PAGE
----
Video con­fe­ren­cing: Using Zoom in com­pli­ance with data pro­tec­tion law

Video con­fe­ren­cing ser­vice pro­vi­der Zoom has made adjus­t­ments to its pri­va­cy poli­cy fol­lo­wing an exch­an­ge with SURF, an asso­cia­ti­on of Dutch edu­ca­ti­on and rese­arch insti­tu­ti­ons. In its new data pro­tec­tion impact assess­ment (DPIA), SURF the­r­e­fo­re con­cludes that the­re are no gre­at data pro­tec­tion risks asso­cia­ted with the use of Zoom. For the trans­fer of per­so­nal data to third count­ries, a data trans­fer impact assess­ment was also car­ri­ed out, which con­firms the exis­tence of appro­pria­te safe­guards for the data transfer.

The main actions agreed bet­ween SURF and Zoom are:

  • Deve­lo­p­ment of new data pro­tec­tion functions

Zoom will offer data loca­li­sa­ti­on solu­ti­ons and man­da­to­ri­ly enable pro­ces­sing in the EU of the per­so­nal data of Zoom’s Euro­pean cus­to­mers by the end of this year. Zoom will estab­lish an EU sup­port ser­vice by mid-2022. In case of requi­red assis­tance of a sup­port out­side the EU, the expli­cit con­sent of the cus­to­mer is requi­red. Zoom will impro­ve its abili­ty to hand­le and respond to requests for infor­ma­ti­on through two self-service tools for cor­po­ra­te and edu­ca­tio­nal account admi­nis­tra­tors. By the end of 2022, Zoom will build a self-service tool for everyone.

  • Impro­ved trans­pa­ren­cy and documentation

Zoom has published a Pri­va­cy Data Sheet (PDF), which pro­vi­des public docu­men­ta­ti­on on the pro­ces­sing of per­so­nal data and will be updated on an ongo­ing basis. A new data trans­fer impact assess­ment shows that data pro­tec­tion risks from third-country trans­fers for Zoom cus­to­mers are minor. Zoom has also cla­ri­fied that, in prin­ci­ple, the com­pa­ny its­elf is the con­trol­ler of all per­so­nal data. To the ext­ent that edu­ca­tio­nal and busi­ness cus­to­mers use Zoom as a pro­ces­sor, Zoom is aut­ho­ri­sed by them to pro­cess some per­so­nal data under its own respon­si­bi­li­ty.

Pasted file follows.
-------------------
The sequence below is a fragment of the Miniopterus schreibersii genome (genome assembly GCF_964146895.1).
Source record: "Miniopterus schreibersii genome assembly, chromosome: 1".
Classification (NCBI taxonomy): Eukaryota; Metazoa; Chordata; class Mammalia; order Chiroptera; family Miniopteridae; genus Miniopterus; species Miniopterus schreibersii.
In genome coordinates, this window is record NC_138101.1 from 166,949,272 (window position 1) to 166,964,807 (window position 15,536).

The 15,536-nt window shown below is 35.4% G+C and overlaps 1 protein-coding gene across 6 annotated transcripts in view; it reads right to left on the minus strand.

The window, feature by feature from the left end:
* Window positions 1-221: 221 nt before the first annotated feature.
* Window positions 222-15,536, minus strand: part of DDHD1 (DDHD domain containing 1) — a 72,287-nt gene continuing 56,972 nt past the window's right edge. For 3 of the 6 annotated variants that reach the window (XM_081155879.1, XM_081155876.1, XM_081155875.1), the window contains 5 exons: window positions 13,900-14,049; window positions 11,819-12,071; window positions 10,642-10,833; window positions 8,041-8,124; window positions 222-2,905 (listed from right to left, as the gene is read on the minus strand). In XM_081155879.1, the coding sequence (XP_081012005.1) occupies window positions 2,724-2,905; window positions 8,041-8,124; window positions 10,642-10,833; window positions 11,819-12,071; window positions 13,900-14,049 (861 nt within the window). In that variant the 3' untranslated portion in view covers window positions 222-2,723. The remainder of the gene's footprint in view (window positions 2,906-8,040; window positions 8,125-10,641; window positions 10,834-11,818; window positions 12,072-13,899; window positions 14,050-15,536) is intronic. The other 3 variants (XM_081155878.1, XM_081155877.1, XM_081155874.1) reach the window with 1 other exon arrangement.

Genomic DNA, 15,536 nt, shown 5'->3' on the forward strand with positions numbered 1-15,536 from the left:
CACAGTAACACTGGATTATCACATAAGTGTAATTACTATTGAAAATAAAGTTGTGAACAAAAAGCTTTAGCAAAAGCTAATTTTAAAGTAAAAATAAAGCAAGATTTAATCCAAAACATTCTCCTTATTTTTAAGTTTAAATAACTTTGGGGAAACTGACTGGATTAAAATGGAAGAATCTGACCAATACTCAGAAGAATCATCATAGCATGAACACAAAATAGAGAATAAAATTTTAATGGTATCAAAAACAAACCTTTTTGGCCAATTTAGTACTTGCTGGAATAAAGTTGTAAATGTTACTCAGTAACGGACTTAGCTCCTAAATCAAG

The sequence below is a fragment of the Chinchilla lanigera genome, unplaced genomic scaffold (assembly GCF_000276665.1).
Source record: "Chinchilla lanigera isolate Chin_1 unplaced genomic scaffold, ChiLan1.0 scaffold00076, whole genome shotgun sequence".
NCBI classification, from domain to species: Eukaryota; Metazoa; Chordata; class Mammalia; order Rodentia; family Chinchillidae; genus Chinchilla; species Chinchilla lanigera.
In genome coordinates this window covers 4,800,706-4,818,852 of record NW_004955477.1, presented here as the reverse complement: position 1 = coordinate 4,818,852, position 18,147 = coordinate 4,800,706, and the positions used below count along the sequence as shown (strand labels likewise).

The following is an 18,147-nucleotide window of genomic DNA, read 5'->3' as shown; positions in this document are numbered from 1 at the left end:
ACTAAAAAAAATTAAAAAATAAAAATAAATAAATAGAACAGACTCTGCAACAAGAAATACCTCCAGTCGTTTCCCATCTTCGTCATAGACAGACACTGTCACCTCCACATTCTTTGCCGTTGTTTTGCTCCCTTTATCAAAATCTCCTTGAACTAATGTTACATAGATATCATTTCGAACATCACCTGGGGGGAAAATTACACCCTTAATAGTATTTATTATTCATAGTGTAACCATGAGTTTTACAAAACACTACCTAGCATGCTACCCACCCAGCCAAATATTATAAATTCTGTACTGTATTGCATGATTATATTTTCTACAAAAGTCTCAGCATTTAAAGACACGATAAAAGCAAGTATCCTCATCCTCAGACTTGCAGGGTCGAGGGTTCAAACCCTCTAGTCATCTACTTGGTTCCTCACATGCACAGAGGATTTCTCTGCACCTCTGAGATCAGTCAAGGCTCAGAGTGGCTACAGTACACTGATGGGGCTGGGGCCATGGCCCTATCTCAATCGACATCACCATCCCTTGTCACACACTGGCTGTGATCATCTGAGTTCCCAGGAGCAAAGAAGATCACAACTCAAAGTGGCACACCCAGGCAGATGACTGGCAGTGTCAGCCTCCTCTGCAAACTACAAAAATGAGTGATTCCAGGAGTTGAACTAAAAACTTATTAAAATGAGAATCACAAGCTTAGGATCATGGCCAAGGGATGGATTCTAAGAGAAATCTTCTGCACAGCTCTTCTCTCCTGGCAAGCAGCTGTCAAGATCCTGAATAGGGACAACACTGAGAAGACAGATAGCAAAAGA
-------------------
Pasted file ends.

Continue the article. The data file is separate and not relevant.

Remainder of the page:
• Impro­ving data pro­tec­tion practices

Zoom has cla­ri­fied and mini­mi­sed its prac­ti­ces for retai­ning per­so­nal cus­to­mer data. Zoom will imple­ment impro­ved privacy-by-design and default pro­ces­ses throug­hout the pro­duct deve­lo­p­ment life­cy­cle. Intern­al­ly, new employee trai­ning is being intro­du­ced to ensu­re impro­ved data pro­tec­tion by each indi­vi­du­al employee.

  • Joint con­ti­nuous eva­lua­ti­on of pro­gress at two-month intervals

In addi­ti­on to Zoom’s chan­ges, SURF advi­ses imple­men­ting addi­tio­nal mea­su­res on your own and ente­ring into new data pro­ces­sing agree­ments with Zoom. With the imple­men­ta­ti­on of the­se mea­su­res, cus­to­mers should be able to use Zoom for high­ly con­fi­den­ti­al com­mu­ni­ca­ti­ons and no lon­ger be expo­sed to the data pro­tec­tion risks pre­vious­ly clas­si­fied as high.

For this pur­po­se, SURF has published recom­men­da­ti­ons on appro­pria­te Zoom set­tings (PDF) (for admi­nis­tra­tors (PDF) as well as for end users and hosts (PDF)).

Prac­ti­cal impli­ca­ti­ons: Can Zoom be used in a GDPR-compliant manner?

When imple­men­ting Zoom, num­e­rous data pro­tec­tion issues ari­se due to the pro­ces­sing of per­so­nal data. The DPIA from the Net­her­lands, which has now been published, and our prac­ti­cal expe­ri­ence show that GDPR-compliant use of Zoom is pos­si­ble if cer­tain data pro­tec­tion mea­su­res are obser­ved. If you want to use Zoom in your com­pa­ny or a public body, the decisi­ve ques­ti­on is the­r­e­fo­re not whe­ther it can be used in a way that com­pli­es with data pro­tec­tion law, but rather what data pro­tec­tion mea­su­res are requi­red for GDPR compliance.

To ans­wer this, we recom­mend the fol­lo­wing five steps:

  • Con­duct a data pro­tec­tion impact assess­ment in accordance with Artic­le 35 GDPR to iden­ti­fy data pro­tec­tion risks and neces­sa­ry reme­di­al mea­su­res, as well as for docu­men­ta­ti­on purposes.
  • Iden­ti­fy usa­ge sce­na­ri­os and deter­mi­ne groups of data sub­jects and cate­go­ries of data in order to be able to defi­ne pro­ces­sing ope­ra­ti­ons and pur­po­ses of processing.
  • Ensu­re a legal basis for all spe­ci­fied pro­ces­sing purposes.
  • Assess the risks to the rights and free­doms of data sub­jects based on the respec­ti­ve usa­ge scenarios.
  • Imple­ment tech­ni­cal and orga­ni­sa­tio­nal miti­ga­ti­on mea­su­res to mini­mi­se and eli­mi­na­te iden­ti­fied risks.


It is pos­si­ble to use Zoom in a way that com­pli­es with data pro­tec­tion regu­la­ti­ons, but this requi­res that con­trol­lers take acti­ve steps, imple­ment mea­su­res and, abo­ve all, docu­ment them. It remains to be seen whe­ther the natio­nal data pro­tec­tion aut­ho­ri­ties and the Euro­pean Data Pro­tec­tion Board will endor­se this view. Howe­ver, Zoom has once again demons­tra­ted its wil­ling­ness to make impro­ve­ments in the area of data pro­tec­tion and cyber­se­cu­ri­ty when jus­ti­fied cri­ti­cism is brought to the company’s atten­ti­on. Ger­man data pro­tec­tion regu­la­tors in par­ti­cu­lar should take note of this when con­side­ring issuing pro­duct war­nings (only in Ger­man) or taking action against data con­trol­lers due to the use of Zoom in the future.


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